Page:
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Council leader: St Helens' identity will not be eroded by Liverpool plan
12:00pm Thursday 19th September 2013 in News
SENIOR councillors insist forging a combined Liverpool City Region authority with neighbouring councils will bring about a major economic boost without impacting on the town’s “proud identity”.
They claim it will give the town a stronger voice to influence regional decision-making and push for Government funding that could reap huge benefits.
St Helens Council’s cabinet recommended the move last week and full council’s approval was given at a meeting last night (Wednesday).
It will see St Helens placed alongside the six other constituent authorities – Liverpool, Knowsley, Wirral, Sefton and Halton Councils – to form a regional body that will deal with economic growth, regeneration and housing.
The vision is to create a “thriving international city region” that performs in line with the UK economy.
Council reports suggests regional productivity is 75 per cent of national rates, there is a gap of 18,500 businesses and 90,000 jobs.
Households are said to be £1,700 less wealthy than the national average.
The move is not a merger of councils and is regarded as a step up from a Liverpool City Region cabinet, which has consisted of various council leaders since 2008.
There are critics who view the move with suspicion, fearing aligning too closely with Liverpool could erode the town’s identity and that local priorities will miss out on funding to grander regional schemes.
Supporters of the move stress St Helens Council remains a local authority in its own right – with all key decisions and services directed from the town hall. They want to guard against perceptions that the combined authority is a ‘Super Council’.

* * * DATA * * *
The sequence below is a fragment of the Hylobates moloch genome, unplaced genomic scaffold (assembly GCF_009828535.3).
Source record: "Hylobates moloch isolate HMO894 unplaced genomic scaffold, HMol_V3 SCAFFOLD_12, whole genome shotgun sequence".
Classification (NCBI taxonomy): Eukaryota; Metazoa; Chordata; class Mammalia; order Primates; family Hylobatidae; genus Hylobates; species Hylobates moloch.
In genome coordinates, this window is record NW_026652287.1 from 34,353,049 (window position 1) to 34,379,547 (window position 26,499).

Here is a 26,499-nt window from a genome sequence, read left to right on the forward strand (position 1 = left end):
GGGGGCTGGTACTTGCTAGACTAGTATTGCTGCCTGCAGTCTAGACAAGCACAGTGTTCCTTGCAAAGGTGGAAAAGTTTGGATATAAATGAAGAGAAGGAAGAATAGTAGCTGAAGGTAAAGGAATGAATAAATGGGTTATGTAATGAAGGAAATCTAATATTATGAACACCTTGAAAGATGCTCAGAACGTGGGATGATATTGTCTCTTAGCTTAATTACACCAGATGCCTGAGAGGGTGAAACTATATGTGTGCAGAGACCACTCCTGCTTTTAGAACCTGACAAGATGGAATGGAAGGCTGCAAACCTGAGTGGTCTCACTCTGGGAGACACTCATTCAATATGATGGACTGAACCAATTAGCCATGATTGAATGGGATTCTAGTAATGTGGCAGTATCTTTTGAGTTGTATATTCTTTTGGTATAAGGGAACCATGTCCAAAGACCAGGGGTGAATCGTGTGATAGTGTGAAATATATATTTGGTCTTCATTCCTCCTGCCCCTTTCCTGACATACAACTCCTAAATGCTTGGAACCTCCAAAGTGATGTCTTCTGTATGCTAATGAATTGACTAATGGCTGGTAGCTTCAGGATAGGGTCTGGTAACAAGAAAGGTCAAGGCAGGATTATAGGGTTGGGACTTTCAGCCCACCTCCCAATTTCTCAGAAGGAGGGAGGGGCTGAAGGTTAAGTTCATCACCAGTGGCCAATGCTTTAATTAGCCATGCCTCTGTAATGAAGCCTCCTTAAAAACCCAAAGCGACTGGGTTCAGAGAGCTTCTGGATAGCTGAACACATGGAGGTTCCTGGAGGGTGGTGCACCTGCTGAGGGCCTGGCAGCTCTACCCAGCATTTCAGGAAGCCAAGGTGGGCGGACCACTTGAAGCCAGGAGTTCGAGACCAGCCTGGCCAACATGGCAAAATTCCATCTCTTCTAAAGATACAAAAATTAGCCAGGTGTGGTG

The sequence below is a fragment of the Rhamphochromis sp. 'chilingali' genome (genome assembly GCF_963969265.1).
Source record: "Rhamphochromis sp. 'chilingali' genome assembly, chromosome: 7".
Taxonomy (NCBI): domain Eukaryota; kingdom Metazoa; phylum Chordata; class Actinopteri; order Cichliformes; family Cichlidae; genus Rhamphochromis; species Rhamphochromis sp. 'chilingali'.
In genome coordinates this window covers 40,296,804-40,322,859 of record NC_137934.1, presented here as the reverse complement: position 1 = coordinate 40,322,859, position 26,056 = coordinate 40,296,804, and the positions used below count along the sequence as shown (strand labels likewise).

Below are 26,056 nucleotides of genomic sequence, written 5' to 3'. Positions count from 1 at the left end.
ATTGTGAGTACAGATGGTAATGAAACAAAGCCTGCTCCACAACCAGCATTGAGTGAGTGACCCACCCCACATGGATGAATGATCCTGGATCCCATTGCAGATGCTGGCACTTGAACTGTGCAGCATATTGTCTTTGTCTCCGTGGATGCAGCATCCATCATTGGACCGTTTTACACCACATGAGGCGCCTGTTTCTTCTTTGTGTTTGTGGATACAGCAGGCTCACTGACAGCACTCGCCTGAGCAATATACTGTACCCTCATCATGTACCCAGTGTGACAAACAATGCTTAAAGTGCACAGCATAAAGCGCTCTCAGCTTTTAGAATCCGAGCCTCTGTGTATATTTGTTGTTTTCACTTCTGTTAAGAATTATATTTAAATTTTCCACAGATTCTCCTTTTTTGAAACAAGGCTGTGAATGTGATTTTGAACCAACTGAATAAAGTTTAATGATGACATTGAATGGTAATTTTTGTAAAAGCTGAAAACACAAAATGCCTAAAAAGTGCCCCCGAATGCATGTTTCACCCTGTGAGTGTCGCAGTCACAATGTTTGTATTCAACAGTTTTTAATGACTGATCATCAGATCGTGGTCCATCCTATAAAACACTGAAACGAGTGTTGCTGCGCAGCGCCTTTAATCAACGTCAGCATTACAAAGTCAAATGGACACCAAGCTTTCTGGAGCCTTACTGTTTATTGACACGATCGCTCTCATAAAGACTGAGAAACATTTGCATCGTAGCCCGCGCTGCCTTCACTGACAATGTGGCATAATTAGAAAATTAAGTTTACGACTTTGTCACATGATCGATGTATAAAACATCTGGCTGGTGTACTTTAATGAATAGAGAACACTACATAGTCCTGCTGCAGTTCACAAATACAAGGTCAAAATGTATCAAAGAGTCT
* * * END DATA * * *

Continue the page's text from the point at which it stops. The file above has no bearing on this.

Star readers have criticised the level of response gathered from a public consultation, which the council said consisted of meetings, public events and online feedback with businesses, partner organisations and residents.
Only 168 responses were received from across the city region, although the council said more than 80 per cent were in favour.
Council leader Barrie Grunewald said: “We can now present a united front to the Government when it comes to getting funding and grants that benefit an entire region.
“The Government will pay more attention to a group of six councils than it will to one.”
He added: “It does not mean that we are part of Liverpool or will be governed from Liverpool.
“St Helens will continue to maintain its own proud identity, with the key decisions affecting local people taken by local people here in the town.
“It will also provide a clear framework for economic growth, together with clear leadership and quicker decision-making processes.
“It means a single, decision-making body will now be able to lead on issues like economic development, transport, employment and skills training.
“For many years now we’ve been working together with our partner councils and agencies in Merseyside – in an informal way – on economic issues.
“It’s been very successful. But now we need to build on this to secure funding that would otherwise have been denied to us.”
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